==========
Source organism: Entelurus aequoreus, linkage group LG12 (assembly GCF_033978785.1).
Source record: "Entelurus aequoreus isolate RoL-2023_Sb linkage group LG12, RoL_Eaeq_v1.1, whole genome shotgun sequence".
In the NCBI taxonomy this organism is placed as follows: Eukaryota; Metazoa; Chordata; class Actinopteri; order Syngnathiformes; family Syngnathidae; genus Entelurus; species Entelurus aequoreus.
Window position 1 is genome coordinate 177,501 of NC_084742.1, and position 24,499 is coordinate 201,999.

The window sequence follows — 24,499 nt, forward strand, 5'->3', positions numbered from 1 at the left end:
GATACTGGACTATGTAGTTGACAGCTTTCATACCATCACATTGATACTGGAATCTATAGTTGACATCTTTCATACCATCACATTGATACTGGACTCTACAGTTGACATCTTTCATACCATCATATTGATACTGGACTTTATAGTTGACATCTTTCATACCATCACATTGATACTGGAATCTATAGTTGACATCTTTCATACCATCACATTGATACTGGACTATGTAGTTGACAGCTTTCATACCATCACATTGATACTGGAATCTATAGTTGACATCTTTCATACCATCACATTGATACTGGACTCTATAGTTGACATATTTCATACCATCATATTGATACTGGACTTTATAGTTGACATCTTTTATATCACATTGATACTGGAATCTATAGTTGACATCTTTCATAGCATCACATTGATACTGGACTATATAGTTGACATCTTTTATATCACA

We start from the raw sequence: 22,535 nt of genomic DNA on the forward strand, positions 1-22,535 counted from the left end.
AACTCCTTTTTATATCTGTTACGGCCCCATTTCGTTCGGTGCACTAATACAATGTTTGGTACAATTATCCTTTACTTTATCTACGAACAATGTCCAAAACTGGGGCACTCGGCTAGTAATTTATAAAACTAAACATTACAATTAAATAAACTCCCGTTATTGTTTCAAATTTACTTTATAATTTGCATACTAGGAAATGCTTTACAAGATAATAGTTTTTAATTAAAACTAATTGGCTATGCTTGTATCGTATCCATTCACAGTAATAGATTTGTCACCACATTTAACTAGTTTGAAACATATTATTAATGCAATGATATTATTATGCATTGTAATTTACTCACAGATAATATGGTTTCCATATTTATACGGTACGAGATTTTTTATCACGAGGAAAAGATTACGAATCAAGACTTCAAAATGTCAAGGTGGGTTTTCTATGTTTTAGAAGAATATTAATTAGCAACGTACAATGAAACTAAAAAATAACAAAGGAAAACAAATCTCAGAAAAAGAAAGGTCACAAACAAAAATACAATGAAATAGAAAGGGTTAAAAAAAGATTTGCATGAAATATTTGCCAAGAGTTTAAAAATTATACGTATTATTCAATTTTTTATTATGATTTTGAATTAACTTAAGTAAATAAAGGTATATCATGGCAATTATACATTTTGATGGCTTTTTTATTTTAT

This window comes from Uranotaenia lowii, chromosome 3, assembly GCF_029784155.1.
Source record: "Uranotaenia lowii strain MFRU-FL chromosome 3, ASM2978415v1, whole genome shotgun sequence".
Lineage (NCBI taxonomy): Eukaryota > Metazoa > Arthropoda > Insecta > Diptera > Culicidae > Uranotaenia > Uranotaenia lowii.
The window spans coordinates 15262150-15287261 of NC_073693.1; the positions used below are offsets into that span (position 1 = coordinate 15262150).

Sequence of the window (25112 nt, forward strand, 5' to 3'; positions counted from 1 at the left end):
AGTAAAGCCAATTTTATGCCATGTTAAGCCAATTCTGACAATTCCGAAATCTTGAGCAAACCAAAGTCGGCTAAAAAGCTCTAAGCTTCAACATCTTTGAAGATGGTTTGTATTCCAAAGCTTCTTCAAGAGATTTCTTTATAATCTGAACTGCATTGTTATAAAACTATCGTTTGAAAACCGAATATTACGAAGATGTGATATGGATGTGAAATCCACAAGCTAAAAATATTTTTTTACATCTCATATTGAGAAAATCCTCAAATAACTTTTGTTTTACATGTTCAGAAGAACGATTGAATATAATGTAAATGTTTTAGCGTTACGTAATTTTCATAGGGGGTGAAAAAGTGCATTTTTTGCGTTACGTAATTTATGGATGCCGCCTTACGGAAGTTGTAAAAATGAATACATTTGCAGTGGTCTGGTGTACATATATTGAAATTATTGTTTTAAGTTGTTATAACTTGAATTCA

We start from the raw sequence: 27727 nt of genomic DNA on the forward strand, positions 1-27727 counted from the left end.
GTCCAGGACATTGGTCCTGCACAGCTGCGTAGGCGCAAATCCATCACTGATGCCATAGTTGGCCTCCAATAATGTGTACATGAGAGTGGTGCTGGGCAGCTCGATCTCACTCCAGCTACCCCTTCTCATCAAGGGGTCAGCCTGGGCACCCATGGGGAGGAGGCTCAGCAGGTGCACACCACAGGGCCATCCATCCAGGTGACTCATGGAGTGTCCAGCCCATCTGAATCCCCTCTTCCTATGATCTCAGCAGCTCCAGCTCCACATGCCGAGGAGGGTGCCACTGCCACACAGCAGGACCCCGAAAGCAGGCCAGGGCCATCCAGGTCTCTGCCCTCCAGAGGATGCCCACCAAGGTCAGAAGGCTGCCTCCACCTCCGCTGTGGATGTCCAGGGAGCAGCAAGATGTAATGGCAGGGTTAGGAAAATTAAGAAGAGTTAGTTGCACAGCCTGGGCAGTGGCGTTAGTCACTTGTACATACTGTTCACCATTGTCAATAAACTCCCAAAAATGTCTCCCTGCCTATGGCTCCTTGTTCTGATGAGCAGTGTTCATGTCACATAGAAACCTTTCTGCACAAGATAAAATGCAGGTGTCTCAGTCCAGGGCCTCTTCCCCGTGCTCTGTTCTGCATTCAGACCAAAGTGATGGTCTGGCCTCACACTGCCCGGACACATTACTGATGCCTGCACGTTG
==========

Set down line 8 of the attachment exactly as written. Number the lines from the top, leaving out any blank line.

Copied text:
AACTCCTTTTTATATCTGTTACGGCCCCATTTCGTTCGGTGCACTAATACAATGTTTGGTACAATTATCCTTTACTTTATCTACGAACAATGTCCAAAACTGGGGCACTCGGCTAGTAATTTATAAAACTAAACATTACAATTAAATAAACTCCCGTTATTGTTTCAAATTTACTTTATAATTTGCATACTAGGAAATGCTTTACAAGATAATAGTTTTTAATTAAAACTAATTGGCTATGCTTGTATCGTATCCATTCACAGTAATAGATTTGTCACCACATTTAACTAGTTTGAAACATATTATTAATGCAATGATATTATTATGCATTGTAATTTACTCACAGATAATATGGTTTCCATATTTATACGGTACGAGATTTTTTATCACGAGGAAAAGATTACGAATCAAGACTTCAAAATGTCAAGGTGGGTTTTCTATGTTTTAGAAGAATATTAATTAGCAACGTACAATGAAACTAAAAAATAACAAAGGAAAACAAATCTCAGAAAAAGAAAGGTCACAAACAAAAATACAATGAAATAGAAAGGGTTAAAAAAAGATTTGCATGAAATATTTGCCAAGAGTTTAAAAATTATACGTATTATTCAATTTTTTATTATGATTTTGAATTAACTTAAGTAAATAAAGGTATATCATGGCAATTATACATTTTGATGGCTTTTTTATTTTAT